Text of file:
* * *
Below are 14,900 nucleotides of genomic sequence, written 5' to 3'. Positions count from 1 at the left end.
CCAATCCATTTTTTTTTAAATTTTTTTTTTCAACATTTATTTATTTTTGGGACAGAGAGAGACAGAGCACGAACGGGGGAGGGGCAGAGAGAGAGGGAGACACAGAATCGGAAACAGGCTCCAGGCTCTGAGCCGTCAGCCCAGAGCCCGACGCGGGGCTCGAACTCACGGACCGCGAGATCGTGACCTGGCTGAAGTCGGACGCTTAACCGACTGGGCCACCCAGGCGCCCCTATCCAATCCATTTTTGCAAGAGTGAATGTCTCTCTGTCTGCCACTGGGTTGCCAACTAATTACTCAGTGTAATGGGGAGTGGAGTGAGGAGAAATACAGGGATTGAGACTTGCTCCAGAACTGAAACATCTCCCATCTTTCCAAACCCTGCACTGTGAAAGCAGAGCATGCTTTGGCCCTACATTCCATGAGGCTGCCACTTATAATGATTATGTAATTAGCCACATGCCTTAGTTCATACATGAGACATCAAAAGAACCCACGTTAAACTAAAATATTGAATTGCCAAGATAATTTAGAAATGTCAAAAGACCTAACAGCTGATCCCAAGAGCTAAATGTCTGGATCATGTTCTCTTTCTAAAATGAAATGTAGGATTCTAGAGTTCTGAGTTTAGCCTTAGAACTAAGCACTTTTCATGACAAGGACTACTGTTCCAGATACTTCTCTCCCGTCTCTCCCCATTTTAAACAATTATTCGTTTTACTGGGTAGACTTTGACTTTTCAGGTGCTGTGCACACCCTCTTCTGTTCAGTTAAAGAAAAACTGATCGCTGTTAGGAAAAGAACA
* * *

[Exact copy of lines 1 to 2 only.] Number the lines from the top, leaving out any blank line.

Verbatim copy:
Below are 14,900 nucleotides of genomic sequence, written 5' to 3'. Positions count from 1 at the left end.
CCAATCCATTTTTTTTTAAATTTTTTTTTTCAACATTTATTTATTTTTGGGACAGAGAGAGACAGAGCACGAACGGGGGAGGGGCAGAGAGAGAGGGAGACACAGAATCGGAAACAGGCTCCAGGCTCTGAGCCGTCAGCCCAGAGCCCGACGCGGGGCTCGAACTCACGGACCGCGAGATCGTGACCTGGCTGAAGTCGGACGCTTAACCGACTGGGCCACCCAGGCGCCCCTATCCAATCCATTTTTGCAAGAGTGAATGTCTCTCTGTCTGCCACTGGGTTGCCAACTAATTACTCAGTGTAATGGGGAGTGGAGTGAGGAGAAATACAGGGATTGAGACTTGCTCCAGAACTGAAACATCTCCCATCTTTCCAAACCCTGCACTGTGAAAGCAGAGCATGCTTTGGCCCTACATTCCATGAGGCTGCCACTTATAATGATTATGTAATTAGCCACATGCCTTAGTTCATACATGAGACATCAAAAGAACCCACGTTAAACTAAAATATTGAATTGCCAAGATAATTTAGAAATGTCAAAAGACCTAACAGCTGATCCCAAGAGCTAAATGTCTGGATCATGTTCTCTTTCTAAAATGAAATGTAGGATTCTAGAGTTCTGAGTTTAGCCTTAGAACTAAGCACTTTTCATGACAAGGACTACTGTTCCAGATACTTCTCTCCCGTCTCTCCCCATTTTAAACAATTATTCGTTTTACTGGGTAGACTTTGACTTTTCAGGTGCTGTGCACACCCTCTTCTGTTCAGTTAAAGAAAAACTGATCGCTGTTAGGAAAAGAACA